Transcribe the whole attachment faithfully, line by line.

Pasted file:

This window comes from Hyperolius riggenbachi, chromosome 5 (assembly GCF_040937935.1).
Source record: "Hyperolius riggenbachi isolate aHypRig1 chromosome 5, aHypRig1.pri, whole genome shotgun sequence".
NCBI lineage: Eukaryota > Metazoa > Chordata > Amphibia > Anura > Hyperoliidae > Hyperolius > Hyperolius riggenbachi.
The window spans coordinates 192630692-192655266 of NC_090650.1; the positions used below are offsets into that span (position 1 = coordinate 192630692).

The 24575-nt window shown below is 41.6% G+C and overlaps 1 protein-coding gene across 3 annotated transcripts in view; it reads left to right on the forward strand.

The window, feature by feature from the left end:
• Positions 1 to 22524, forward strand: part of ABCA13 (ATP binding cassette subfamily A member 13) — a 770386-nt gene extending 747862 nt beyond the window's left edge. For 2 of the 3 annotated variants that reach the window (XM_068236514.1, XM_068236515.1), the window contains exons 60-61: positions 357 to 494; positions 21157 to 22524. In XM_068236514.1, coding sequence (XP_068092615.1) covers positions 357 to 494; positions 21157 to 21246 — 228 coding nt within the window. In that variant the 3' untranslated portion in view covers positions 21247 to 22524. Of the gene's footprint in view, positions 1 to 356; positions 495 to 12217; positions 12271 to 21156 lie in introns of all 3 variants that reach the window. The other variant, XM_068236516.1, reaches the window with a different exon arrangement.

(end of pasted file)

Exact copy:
This window comes from Hyperolius riggenbachi, chromosome 5 (assembly GCF_040937935.1).
Source record: "Hyperolius riggenbachi isolate aHypRig1 chromosome 5, aHypRig1.pri, whole genome shotgun sequence".
NCBI lineage: Eukaryota > Metazoa > Chordata > Amphibia > Anura > Hyperoliidae > Hyperolius > Hyperolius riggenbachi.
The window spans coordinates 192630692-192655266 of NC_090650.1; the positions used below are offsets into that span (position 1 = coordinate 192630692).

The 24575-nt window shown below is 41.6% G+C and overlaps 1 protein-coding gene across 3 annotated transcripts in view; it reads left to right on the forward strand.

The window, feature by feature from the left end:
• Positions 1 to 22524, forward strand: part of ABCA13 (ATP binding cassette subfamily A member 13) — a 770386-nt gene extending 747862 nt beyond the window's left edge. For 2 of the 3 annotated variants that reach the window (XM_068236514.1, XM_068236515.1), the window contains exons 60-61: positions 357 to 494; positions 21157 to 22524. In XM_068236514.1, coding sequence (XP_068092615.1) covers positions 357 to 494; positions 21157 to 21246 — 228 coding nt within the window. In that variant the 3' untranslated portion in view covers positions 21247 to 22524. Of the gene's footprint in view, positions 1 to 356; positions 495 to 12217; positions 12271 to 21156 lie in introns of all 3 variants that reach the window. The other variant, XM_068236516.1, reaches the window with a different exon arrangement.